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Punters rap nameless Chinese official for stock slump
[SHANGHAI] An "authoritative person"quoted in the official newspaper of China's Communist Party is taking the rap for a stock market selloff that prompted criticism of the financial damage anonymous officials can do.
The People's Daily published an interview on Monday in which it cited an "authoritative person" saying excessive credit growth in China may lead to recession.
Many stock punters thought the article indicated a policy rift in Beijing since the government had done little to stop a sharp rise in new yuan loans in the first quarter. It has also announced several infrastructure projects, widely interpreted as an effort to boost flagging economic growth.
"We should completely abandon the illusion of reducing leverage by loosing monetary conditions to help accelerate economic growth," the person was quoted as saying.
"If we go back to the stimulus-driven path, concerns will rise and the market will hesitate and will not know what to do."
The market did not hesitate; it fell immediately.
The benchmark Shanghai Composite Index shed nearly 3 per cent on the day, wiping off more than US$211 billion in value, according to Reuters calculations.
"I first thought (the article) was forged, because it contradicts previous policies," said Ding Ou, a retail investor, whose stock positions have lost value.
"This article is definitely a blow to the market. I was previously quite optimistic, but now I'm getting pessimistic." Shen Weizheng, fund manager at Shanghai-based Ivy Capital, agreed. "It shows a big divide among policymakers, and makes investors confused," Mr Shen said.
The People's Daily did not respond to telephone calls seeking comment.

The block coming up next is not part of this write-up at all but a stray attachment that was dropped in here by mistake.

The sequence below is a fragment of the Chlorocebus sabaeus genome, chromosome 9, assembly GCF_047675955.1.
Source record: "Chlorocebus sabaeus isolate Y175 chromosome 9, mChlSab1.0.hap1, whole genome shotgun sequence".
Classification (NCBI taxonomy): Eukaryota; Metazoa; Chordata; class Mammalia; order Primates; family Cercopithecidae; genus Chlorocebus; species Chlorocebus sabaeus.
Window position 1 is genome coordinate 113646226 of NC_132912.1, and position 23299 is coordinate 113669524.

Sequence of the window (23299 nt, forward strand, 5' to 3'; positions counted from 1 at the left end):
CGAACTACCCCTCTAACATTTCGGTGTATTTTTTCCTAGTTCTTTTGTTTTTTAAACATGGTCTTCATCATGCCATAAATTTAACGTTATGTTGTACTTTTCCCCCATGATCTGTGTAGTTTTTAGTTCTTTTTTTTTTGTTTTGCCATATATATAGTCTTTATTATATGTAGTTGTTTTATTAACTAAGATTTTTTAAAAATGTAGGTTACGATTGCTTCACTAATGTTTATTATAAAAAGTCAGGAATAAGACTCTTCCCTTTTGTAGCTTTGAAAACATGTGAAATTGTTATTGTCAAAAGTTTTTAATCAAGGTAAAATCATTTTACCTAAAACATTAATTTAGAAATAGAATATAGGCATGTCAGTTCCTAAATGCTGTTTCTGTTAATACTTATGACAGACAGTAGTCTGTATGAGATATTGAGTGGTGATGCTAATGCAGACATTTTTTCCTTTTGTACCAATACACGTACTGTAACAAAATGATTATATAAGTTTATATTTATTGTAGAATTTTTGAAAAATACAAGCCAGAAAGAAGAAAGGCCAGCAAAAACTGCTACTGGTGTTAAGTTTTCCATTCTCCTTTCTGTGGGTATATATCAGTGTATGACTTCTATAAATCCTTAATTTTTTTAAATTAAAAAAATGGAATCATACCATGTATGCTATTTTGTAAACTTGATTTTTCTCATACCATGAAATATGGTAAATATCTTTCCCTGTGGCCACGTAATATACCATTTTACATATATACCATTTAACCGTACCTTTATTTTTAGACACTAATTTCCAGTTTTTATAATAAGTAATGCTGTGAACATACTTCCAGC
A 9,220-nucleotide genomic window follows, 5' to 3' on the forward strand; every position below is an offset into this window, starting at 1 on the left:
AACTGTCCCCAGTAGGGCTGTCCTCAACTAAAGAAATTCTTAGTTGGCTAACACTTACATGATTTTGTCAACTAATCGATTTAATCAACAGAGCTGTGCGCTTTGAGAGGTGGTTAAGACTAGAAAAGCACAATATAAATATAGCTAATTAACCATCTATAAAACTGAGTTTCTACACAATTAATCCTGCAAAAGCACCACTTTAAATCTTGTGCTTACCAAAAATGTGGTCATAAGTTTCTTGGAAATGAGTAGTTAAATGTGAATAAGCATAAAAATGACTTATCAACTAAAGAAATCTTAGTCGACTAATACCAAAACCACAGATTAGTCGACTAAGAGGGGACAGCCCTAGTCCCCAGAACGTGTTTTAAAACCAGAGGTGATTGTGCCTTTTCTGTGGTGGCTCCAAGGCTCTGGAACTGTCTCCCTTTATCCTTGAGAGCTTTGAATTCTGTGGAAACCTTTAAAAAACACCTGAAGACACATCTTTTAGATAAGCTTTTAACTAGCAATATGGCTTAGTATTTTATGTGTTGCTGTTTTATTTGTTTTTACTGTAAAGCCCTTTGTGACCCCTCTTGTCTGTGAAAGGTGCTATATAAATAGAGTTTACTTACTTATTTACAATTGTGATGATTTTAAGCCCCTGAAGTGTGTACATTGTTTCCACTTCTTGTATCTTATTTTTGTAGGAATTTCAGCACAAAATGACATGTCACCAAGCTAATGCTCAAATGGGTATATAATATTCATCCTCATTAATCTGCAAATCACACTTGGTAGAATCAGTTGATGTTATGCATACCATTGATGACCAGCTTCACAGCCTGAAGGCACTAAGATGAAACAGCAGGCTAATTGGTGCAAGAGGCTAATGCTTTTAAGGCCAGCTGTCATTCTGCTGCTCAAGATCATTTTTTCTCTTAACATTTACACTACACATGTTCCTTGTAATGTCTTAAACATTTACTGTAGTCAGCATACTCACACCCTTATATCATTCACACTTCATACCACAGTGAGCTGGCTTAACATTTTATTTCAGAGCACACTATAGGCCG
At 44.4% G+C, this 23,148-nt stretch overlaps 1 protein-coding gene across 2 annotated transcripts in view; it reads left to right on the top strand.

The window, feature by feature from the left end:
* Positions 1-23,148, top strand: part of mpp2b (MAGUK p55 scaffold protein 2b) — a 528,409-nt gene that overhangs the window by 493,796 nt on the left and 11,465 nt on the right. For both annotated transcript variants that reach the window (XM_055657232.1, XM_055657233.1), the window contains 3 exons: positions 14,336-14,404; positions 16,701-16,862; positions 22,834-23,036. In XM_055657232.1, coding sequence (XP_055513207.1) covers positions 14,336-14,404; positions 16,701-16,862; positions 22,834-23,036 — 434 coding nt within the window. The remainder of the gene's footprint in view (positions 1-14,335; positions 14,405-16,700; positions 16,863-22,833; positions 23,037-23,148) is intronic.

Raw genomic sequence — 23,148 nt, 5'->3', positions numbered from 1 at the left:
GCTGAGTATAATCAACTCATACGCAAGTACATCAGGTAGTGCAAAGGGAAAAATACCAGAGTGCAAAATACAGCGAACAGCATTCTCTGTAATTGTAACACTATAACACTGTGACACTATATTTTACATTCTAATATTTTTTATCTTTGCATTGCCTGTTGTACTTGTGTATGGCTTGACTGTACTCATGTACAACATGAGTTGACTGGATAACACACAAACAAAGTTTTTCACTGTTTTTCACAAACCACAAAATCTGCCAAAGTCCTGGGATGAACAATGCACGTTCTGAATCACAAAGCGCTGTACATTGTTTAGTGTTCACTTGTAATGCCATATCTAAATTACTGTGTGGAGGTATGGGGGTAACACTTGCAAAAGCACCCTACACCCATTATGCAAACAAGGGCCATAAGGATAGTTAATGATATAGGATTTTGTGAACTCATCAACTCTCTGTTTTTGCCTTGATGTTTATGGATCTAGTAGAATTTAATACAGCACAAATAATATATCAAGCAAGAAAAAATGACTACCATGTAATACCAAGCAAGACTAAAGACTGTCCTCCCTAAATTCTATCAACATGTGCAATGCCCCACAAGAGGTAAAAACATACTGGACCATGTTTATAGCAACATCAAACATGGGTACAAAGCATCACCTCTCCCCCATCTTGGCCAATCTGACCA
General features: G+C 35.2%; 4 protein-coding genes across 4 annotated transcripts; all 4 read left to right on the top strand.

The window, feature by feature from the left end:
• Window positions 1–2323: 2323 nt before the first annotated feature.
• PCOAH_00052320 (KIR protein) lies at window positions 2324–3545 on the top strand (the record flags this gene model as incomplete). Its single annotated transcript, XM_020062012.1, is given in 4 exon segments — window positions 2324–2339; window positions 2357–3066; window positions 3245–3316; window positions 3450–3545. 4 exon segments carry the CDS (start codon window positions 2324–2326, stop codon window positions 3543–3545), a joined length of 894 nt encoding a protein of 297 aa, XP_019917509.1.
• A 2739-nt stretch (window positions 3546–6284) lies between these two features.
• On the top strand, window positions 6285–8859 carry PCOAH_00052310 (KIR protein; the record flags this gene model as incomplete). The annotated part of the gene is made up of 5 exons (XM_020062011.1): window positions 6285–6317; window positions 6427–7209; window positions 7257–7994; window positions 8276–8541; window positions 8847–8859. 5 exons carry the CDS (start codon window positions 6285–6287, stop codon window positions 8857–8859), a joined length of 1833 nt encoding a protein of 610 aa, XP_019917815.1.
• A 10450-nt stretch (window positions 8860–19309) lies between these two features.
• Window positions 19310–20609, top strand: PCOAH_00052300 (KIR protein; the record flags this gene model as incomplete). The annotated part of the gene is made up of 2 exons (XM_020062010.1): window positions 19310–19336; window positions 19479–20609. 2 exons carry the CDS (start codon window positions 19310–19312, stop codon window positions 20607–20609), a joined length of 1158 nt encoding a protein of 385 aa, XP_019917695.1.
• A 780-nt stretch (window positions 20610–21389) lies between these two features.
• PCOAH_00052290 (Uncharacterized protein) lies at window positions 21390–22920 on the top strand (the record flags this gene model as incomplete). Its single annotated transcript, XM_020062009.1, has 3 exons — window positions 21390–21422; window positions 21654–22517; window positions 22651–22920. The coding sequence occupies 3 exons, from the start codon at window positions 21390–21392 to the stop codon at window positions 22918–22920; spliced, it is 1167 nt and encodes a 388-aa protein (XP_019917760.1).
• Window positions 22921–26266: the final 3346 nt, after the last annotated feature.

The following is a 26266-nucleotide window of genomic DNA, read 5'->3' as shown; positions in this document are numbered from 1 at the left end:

The People's Daily is the biggest newspaper group in China and is translated into several other languages, including English, Spanish and Arabic.
This is not the first time articles in the People's Daily in particular, or official media in general, have been criticised for influencing stock prices.
"Is this authoritative figure an institution? Or a person? And where does that authority come from?" Shi Jianxun, a finance professor at the prestigious Tongji University in Shanghai, wrote in a microblog that attracted 150,000 readers in the 24 hours after it was posted.
"After the interview was published, the stock market lost nearly 100 points, and investors suffered heavily. What kind of responsibility should that authoritative figure shoulder?" A signed editorial in the People's Daily in May, 2015, titled "Risk must not be forgotten even in a bull market" knocked 4 per cent off of indexes in a single day.
Possibly its most criticised editorial was in April, 2015, when it predicted a long-term bull run was just beginning. That encouraged retail investors to pour money into what analysts said at the time were already overheated markets, which crashed two months later.